Smoke issues

All of these fires are burning in an area that is infamous for long-duration fires subject to frequent inversions that trap wildfire smoke, sometimes creating air quality and health issues for sensitive residents. The incident management teams are referring residents to these websites for more information about the smoke:

On Saturday dense smoke limited the use of aircraft and the ability of fire managers to get an aerial view of the fires. A USFS fixed-wing aircraft using infrared equipment mapped the Salmon River Complex Saturday night.

Colorado: East Peak Fire

(UPDATE at 8:30 a.m. MDT, June 25, 2013)

There was no major change in the East Peak Fire over the last 24 hours. Below is a Monday evening update from the Incident Management Team:

In spite of high winds, low humidity and critical fuel conditions, growth on the East Peak Fire was minimal and containment increased to 50%. The estimated size of the fire is 13,388 acres. Due to the wind, helicopters were grounded for most of the day. Despite the challenge of high winds, firefighters made progress in mop up and patrolling the fire perimeter and engine crews ensured structure protection. Mop up and patrol will continue for the overnight shift and into tomorrow. Resources continue to arrive, totaling in 631 personnel assigned to this fire.


(UPDATE at 8:25 a.m. MDT June 24, 2013)

Under overcast skies on Sunday there was not much change in the East Peak Fire. It was most active on the west and southeast sides and grew by a few hundred acres, bringing its total to about 12,800 acres.


(UPDATE at 8:55 p.m. MDT, June 23, 2013)

East Peak Fire
East Peak Fire, unknown date. Photo by Don Degman

Below is an update from the Incident Management Team at about 6:30 p.m. Sunday:

Overcast conditions set up a successful burnout operation on the East Peak Fire today. ““I’’m very pleased with the results of the burnout today. It went really smoothly”,” said Craig Beckner, Operations Section Chief. Aided by favorable winds from southeast, the burnout operation helped to reinforce control line on the southern boundary of the fire.

On the western perimeter, a very large airtanker made a retardant drop that will assist firefighters with constructing handline tomorrow in very steep terrain.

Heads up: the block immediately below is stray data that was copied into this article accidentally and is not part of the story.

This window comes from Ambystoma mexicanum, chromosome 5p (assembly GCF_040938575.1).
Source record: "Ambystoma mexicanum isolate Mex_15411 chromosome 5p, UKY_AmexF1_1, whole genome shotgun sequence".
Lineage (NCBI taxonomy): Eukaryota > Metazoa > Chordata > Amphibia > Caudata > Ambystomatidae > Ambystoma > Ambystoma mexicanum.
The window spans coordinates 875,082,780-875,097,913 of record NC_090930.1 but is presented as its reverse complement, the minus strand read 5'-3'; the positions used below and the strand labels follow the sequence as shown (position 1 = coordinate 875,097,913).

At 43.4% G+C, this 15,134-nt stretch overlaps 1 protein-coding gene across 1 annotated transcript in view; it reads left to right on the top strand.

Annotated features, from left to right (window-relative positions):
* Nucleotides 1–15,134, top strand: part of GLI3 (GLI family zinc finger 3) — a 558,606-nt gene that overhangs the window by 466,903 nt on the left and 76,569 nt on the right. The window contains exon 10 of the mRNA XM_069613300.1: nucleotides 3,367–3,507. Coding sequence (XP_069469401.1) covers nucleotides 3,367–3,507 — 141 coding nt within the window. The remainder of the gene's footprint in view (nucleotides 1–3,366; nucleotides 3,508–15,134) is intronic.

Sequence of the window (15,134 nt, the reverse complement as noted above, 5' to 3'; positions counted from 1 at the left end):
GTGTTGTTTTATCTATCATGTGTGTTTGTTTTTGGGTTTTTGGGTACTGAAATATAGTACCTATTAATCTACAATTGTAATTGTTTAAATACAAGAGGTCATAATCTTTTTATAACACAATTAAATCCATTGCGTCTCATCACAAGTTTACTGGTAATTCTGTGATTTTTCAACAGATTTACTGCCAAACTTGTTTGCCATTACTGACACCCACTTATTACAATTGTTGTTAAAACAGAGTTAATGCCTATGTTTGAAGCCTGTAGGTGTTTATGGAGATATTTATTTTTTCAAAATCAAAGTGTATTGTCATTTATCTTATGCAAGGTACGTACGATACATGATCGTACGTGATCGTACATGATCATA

Cooler conditions and overcast skies kept the fire from gaining much acreage and is now at 12,996 acres.

Mandatory evacuations are still in effect for a large portion of the fire area. However, Huerfano County Sheriff, Bruce Newmann, started letting residents back into some closure areas.

Air Tanker 910, a DC-10, dropped 46,400 gallons of retardant on the fire today in four sorties.


(UPDATE at 8:24 a.m. MDT, June 23, 2013)

Map of East Peak Fire, 2 a.m. MDT, June 23, 2013
Map of East Peak Fire, 2 a.m. MDT, June 23, 2013

The East Peak Fire in southern Colorado grew by about 1,000 acres Saturday, bringing its total to approximately 12,000 acres. It is 11 miles southwest of Walsenburg and about 9 miles west of Aguilar.

There are an estimated 300 properties within the evacuation area. An American Red Cross shelter has been established at the John Mall High School in Walsenburg, Colorado. Evacuated animals, large or small can be taken to the Fairgrounds in La Veta, Colorado.

The Incident Management Team reports that 10 “primary” structures have burned along with 4 outbuildings.


Map of East Peak Fire
Map of East Peak Fire, showing heat detected by a satellite at 11:05 p.m. MDT, June 21, 2013. (click to see a larger version)

(UPDATE at 5:15 p.m. MDT, June 22, 2013)

The incident management team running the East Peak Fire sent this Tweet at 3:21 p.m. Saturday:


(Originally published at 9:47 a.m. MDT, June 22, 2013)

The East Peak fire has burned about 11,000 acres in the southern part of Colorado 25 miles from the New Mexico border. As you can see from the map above, at 11 p.m. Friday night it was approximately 7 miles west of Aguilar and about 10 miles southwest of Walsenburg, according to the data provided by the satellite. The location of the square icons can be as much as a mile in error.

Rocky Mountain Type 2 Incident Management Team C, with Incident Commander Jay Esperance, assumed command of the Fire at 6:00 pm, Friday, June 21.

Map of Colorado wildfires, June 22, 2013

Map of Colorado fires June 22, 2013. Wildfire Today.The map shows the large wildfires in Colorado that are still active and spreading, and the acres burned for each. The Papoose and West Fork fires have now been combined into the “West Fork Complex”.  We have more information about the West Fork Complex and the East Peak Fire.